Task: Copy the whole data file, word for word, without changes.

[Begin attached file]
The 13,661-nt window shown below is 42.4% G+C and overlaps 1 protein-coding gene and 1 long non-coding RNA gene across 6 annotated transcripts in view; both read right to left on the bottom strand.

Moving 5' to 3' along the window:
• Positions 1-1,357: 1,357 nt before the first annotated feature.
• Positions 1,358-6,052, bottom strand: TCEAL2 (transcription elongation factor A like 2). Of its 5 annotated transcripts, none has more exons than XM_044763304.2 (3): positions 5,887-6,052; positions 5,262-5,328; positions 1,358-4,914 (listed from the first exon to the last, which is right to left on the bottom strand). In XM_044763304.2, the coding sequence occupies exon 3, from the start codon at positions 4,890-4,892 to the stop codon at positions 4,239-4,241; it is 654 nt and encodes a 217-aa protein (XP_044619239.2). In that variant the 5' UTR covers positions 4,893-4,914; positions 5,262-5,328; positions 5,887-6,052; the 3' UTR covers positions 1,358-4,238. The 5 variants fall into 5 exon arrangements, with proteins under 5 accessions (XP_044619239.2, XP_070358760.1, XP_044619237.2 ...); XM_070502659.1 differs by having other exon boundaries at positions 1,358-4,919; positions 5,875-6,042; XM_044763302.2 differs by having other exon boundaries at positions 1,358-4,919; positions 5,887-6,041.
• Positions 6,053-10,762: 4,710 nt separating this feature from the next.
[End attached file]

The 13,661-nt window shown below is 42.4% G+C and overlaps 1 protein-coding gene and 1 long non-coding RNA gene across 6 annotated transcripts in view; both read right to left on the bottom strand.

Moving 5' to 3' along the window:
• Positions 1-1,357: 1,357 nt before the first annotated feature.
• Positions 1,358-6,052, bottom strand: TCEAL2 (transcription elongation factor A like 2). Of its 5 annotated transcripts, none has more exons than XM_044763304.2 (3): positions 5,887-6,052; positions 5,262-5,328; positions 1,358-4,914 (listed from the first exon to the last, which is right to left on the bottom strand). In XM_044763304.2, the coding sequence occupies exon 3, from the start codon at positions 4,890-4,892 to the stop codon at positions 4,239-4,241; it is 654 nt and encodes a 217-aa protein (XP_044619239.2). In that variant the 5' UTR covers positions 4,893-4,914; positions 5,262-5,328; positions 5,887-6,052; the 3' UTR covers positions 1,358-4,238. The 5 variants fall into 5 exon arrangements, with proteins under 5 accessions (XP_044619239.2, XP_070358760.1, XP_044619237.2 ...); XM_070502659.1 differs by having other exon boundaries at positions 1,358-4,919; positions 5,875-6,042; XM_044763302.2 differs by having other exon boundaries at positions 1,358-4,919; positions 5,887-6,041.
• Positions 6,053-10,762: 4,710 nt separating this feature from the next.